I would say definitely know who you are, carve out your own space, and don’t be ashamed of where you’ve been, where you come from, what you’ve done. The things in the past do not define you. All that comes with time. I didn’t know that 20 years ago. And also, have patience with yourself. Know that nothing happens overnight. Know that this career is a journey. It’s an evolution. It’s definitely a process and you’re not just gonna arrive…you never will. I mean, I hope I never do, because that means I’ll stop learning. If you can just enjoy the process and know that every gig that you do, every show, you just get better! You meet more people, you learn more about yourself. The more you keep doing it, the more you learn who you are. You learn your boundaries, you learn how to be true to yourself and when you are authentic in your own self… then you’re making authentic music. People will start orbiting around you and things will start being serendipitous. Just find your own identity, your own authenticity. Own who you are, be unapologetic, and just keep working… that’s part of the whole thing. If you’re a lifer, this is your career! There’s never an end goal. Always keep your eyes open and be excited about the next thing as you keep working. Yes, you have to have goals and aspirations. You have to have business plans and all of those things. But don’t forget that the moment, the here and now, is all a part of the process and it is ultimately what makes you authentic.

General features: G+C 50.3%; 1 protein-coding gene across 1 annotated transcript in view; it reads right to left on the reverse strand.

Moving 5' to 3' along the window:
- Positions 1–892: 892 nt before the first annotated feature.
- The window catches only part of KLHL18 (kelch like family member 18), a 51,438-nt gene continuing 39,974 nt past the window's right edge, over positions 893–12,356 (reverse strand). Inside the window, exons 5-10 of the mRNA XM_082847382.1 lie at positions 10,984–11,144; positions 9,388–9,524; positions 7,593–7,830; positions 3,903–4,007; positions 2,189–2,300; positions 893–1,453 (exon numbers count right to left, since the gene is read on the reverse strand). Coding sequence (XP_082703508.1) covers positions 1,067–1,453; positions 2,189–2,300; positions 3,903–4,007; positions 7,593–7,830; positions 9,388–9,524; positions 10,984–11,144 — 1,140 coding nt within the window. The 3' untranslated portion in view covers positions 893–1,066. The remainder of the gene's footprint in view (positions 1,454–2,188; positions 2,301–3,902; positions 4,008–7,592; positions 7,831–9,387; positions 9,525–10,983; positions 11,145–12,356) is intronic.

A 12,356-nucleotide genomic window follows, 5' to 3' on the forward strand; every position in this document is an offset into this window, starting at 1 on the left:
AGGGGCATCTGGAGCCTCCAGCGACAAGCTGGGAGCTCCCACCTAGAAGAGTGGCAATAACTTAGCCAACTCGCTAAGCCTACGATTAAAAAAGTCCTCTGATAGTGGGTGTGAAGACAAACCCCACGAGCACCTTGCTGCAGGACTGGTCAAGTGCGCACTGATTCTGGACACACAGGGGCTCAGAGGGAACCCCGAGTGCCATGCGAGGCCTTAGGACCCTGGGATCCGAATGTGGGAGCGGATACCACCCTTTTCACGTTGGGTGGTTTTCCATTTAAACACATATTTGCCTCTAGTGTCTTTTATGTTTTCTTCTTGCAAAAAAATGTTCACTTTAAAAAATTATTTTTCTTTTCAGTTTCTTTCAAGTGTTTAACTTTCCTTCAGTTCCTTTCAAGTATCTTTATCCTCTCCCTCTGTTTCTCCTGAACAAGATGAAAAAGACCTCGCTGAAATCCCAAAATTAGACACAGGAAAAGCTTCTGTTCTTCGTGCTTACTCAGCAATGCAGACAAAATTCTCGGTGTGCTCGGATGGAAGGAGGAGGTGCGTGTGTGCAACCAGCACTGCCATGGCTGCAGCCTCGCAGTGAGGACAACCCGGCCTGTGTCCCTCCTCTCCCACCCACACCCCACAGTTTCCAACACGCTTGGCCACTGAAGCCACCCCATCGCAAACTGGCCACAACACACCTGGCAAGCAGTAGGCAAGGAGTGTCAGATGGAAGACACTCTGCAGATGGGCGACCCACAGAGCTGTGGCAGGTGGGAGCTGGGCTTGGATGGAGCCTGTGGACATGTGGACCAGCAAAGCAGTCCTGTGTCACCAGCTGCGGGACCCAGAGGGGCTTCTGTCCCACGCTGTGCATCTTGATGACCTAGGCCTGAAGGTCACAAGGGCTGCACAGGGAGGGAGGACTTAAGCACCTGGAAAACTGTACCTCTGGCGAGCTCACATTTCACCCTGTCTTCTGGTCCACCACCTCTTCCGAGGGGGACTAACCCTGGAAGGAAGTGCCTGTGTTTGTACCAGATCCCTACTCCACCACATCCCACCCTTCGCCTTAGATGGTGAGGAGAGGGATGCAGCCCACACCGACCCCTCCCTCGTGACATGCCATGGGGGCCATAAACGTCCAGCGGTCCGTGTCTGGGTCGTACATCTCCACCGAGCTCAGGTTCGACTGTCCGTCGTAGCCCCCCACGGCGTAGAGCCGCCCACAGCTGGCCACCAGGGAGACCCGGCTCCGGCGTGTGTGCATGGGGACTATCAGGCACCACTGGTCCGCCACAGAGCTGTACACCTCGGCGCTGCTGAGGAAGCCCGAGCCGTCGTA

To keep up with Season Ammons, follow her at her website, www.seasonammons.com. You can also follow her on all social media platforms: